PubMed Central

    Tewalt, Eric F.; Cohen, Jarish N.; Rouhani, Sherin J.; Guidi, Cynthia J.; Qiao, Hui; Fahl, Shawn P.; Conaway, Mark R.; Bender, Timothy P.; Tung, Kenneth S.; Vella, Anthony T.; Adler, Adam J.; Chen, Lieping

    2012-01-01

    Lymphatic endothelial cells (LECs) induce peripheral tolerance by direct presentation to CD8 T cells (TCD8). We demonstrate that LECs mediate deletion only via programmed cell death-1 (PD-1) ligand 1, despite expressing ligands for the CD160, B- and T-lymphocyte attenuator, and lymphocyte activation gene-3 inhibitory pathways. LECs induce activation and proliferation of TCD8, but lack of costimulation through 4-1BB leads to rapid high-level expression of PD-1, which in turn inhibits up-regulation of the high-affinity IL-2 receptor that is necessary for TCD8 survival. Rescue of tyrosinase-specific TCD8 by interference with PD-1 or provision of costimulation results in autoimmune vitiligo, demonstrating that LECs are significant, albeit suboptimal, antigen-presenting cells. Because LECs express numerous peripheral tissue antigens, lack of costimulation coupled to rapid high-level up-regulation of inhibitory receptors may be generally important in systemic peripheral tolerance. PMID:22993390

  10. Influences of rapid pacing-induced electrical remodeling on pharmacological manipulation of the atrial refractoriness in rabbits.

    PubMed

    Chiba, Toshiki; Kondo, Naoto; Takahara, Akira

    2016-03-01

    Electrical remodeling plays a pivotal role in maintaining the reentry during atrial fibrillation. In this study, we assessed influence of electrical remodeling on pharmacological manipulation of the atrial refractoriness in rabbits. We used an atrial electrical remodeling model of the rabbit, subjected to rapid atrial pacing (RAP; 600 beats/min) for 2-4 weeks, leading to shortening of atrial effective refractory period (AERP). Intravenous administration of dl-sotalol (6 mg/kg), bepridil (1 mg/kg), amiodarone (10 mg/kg) or vernakalant (3 mg/kg) significantly prolonged the AERP both in the control and RAP rabbits. The extents in the RAP rabbits were similar to those in the control animals. On the other hand, prolonging effects of intravenously administered ranolazine (10 mg/kg) or tertiapin-Q (0.03 mg/kg) on the AERP in the RAP rabbits were more potent than those in the control animals. These results suggest that rapid pacing-induced electrical remodeling effectively modified the prolonging effects of ranolazine and tertiapin-Q on the AERP in contrast to those of clinically available antiarrhythmic drugs, dl-sotalol, bepridil amiodarone and vernakalant.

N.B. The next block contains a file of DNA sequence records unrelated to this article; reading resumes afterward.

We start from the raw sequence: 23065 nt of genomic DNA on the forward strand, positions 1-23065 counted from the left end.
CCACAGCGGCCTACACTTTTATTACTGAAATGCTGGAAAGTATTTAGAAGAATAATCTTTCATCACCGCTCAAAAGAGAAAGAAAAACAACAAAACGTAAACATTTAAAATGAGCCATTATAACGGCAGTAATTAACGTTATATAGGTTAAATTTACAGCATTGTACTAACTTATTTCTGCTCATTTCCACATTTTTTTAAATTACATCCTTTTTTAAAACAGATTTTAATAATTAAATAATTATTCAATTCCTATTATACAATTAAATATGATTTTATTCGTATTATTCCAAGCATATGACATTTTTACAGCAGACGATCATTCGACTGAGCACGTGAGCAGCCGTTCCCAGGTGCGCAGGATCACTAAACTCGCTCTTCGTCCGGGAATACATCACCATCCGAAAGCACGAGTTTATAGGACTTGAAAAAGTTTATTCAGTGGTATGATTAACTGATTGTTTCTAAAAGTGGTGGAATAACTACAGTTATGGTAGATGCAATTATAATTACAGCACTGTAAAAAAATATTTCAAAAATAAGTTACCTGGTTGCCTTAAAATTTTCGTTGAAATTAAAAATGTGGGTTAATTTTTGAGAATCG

11. Selective presynaptic terminal remodeling induced by spatial, but not cued, learning: a quantitative confocal study.

    PubMed

    McGonigal, R; Tabatadze, N; Routtenberg, A

    2012-06-01

    The hippocampal mossy fibers (MFs) are capable of behaviorally selective, use-dependent structural remodeling. Indeed, we previously observed a new layer of Timm's staining induced in the stratum oriens (SO) in CA3 after spatial but not cued water maze learning (Rekart et al., (2007) Learn Mem 14:416-421). This led to the prediction that there is a learning-specific induction of presynaptic terminal plasticity of MF axons. This study confirms this prediction demonstrating, at the confocal level of analysis, terminal-specific, and behavior-selective presynaptic structural plasticity linked to long-term memory. Male adult Wistar rats were trained for 5 days to locate a hidden or visible platform in a water maze and a retention test was performed 7 days later. MF terminal subtypes, specifically identified by an antibody to zinc transporter 3 (ZnT3), were counted from confocal z-stacks in the stratum lucidum (SL) and the SO. In hidden platform trained rats, there was a significant increase in the number of large MF terminals (LMTs, 2.5-10 μm diameter, >2 μm(2) area) compared to controls both in the proximal SL (P < 0.05) and in the SO (P < 0.01). Surprisingly, there was no detectable increase in small MF terminals (SMTs, 0.5-2 μm diameter, <2 μm(2) area) in either SL or SO as a consequence of training. This distinction of the two MF terminal types is functionally important as LMTs synapse on CA3 pyramidal neurons, while SMTs are known to target inhibitory interneurons. The present findings highlight the pivotal role in memory of presynaptic structural plasticity. Because the "sprouting" observed is specific to the LMT, with no detectable change in the number of the SMT, learning may enhance net excitatory input to CA3 pyramidal neurons. Given the sparse coding of the MF-CA3 connection, and the role that granule cells play in pattern separation, the remodeling observed here may be expected to have a major impact on the long-term integration of spatial context into

  12. Selective presynaptic terminal remodeling induced by spatial, but not cued, learning: a quantitative confocal study

    PubMed Central

    McGonigal, R.; Tabatadze, N.; Routtenberg, A.

    2011-01-01